This year, farmers from AHDB’s Monitor Farm programme have been burying their pants to help them find out about their soil health.
A simple visual experiment, once dug up the condition of the cotton underwear reveals the level of soil microbial activity and can be used to pinpoint ways to improve soil health.
Brian Barker and Russell McKenzie, Stowmarket and Huntingdon Monitor Farm hosts, will bring their findings (and their pants) to Cereals 2017 to feature in a debate held on the AHDB Cereals & Oilseeds stand.
At 11:30am on both days of the event, Mr Barker and Mr McKenzie will lead farmers in soil health discussions based on their pants experiences.
The debate will discuss the effect of different establishment methods, worm numbers, cover crops and more. They will look at which field on the farm worked best and whether burying pants changed their management practices.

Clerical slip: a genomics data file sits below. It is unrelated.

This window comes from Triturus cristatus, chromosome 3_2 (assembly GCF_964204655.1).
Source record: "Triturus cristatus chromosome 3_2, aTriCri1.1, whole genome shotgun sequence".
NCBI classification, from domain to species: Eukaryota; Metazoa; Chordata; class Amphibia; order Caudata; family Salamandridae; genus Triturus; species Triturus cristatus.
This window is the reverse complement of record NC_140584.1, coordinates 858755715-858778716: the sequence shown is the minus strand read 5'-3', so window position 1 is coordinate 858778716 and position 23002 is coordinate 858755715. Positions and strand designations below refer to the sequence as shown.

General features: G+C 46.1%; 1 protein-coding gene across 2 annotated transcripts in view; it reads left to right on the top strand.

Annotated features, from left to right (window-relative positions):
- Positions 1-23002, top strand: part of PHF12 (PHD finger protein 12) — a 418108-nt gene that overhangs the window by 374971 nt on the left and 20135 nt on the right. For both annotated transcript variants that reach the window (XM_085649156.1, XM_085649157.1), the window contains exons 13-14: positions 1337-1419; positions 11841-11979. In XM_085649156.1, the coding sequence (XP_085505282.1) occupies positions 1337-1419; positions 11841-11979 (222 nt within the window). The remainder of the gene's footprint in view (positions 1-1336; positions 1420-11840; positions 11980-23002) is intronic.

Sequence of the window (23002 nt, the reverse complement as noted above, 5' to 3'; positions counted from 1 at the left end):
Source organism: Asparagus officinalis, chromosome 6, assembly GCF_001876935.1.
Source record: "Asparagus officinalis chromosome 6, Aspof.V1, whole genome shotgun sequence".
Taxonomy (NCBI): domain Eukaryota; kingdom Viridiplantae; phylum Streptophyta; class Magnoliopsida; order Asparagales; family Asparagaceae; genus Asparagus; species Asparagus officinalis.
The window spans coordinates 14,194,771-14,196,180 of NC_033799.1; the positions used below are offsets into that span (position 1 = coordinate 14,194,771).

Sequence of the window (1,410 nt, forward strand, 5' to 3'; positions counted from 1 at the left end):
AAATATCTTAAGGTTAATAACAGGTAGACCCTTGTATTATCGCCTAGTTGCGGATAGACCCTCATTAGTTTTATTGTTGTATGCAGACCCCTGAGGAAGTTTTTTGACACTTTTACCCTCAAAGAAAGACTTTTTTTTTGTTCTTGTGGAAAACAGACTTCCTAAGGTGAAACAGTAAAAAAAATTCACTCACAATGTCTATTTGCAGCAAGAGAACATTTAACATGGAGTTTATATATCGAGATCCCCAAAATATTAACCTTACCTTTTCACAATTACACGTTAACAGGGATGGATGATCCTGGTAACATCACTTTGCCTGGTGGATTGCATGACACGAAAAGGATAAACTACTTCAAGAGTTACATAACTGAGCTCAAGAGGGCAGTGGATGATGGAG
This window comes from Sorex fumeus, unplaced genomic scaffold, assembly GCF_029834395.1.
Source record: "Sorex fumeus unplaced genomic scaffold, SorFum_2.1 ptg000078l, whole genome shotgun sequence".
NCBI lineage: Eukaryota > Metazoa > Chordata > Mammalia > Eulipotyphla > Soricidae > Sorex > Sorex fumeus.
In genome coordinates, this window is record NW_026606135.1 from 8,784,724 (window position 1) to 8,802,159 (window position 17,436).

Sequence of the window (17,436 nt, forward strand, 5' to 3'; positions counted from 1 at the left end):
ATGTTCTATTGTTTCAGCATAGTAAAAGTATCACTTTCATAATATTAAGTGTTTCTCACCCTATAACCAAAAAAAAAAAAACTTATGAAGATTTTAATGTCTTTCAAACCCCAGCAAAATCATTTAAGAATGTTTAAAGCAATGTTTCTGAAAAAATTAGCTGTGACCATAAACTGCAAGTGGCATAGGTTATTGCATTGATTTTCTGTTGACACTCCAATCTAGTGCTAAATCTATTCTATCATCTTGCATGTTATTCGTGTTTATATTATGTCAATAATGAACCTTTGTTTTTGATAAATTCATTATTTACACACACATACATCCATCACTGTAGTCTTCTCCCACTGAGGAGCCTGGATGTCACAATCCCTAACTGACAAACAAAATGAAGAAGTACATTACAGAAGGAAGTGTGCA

Mr Barker farms at Lodge Farm near Stowmarket, Suffolk and has hosted an AHDB Monitor Farm since 2014. He was one of the pioneers of pants-burying in the UK, having found out about a similar experiment in Ontario, Canada.
He buried his first set of pants in the autumn last year and has been repeating the experiment throughout the season. “Our soil is at the mercy of our tillage equipment. The over-winter plough field pants were virtually intact, compared to the over-winter cover crop field pants which were completely shredded.”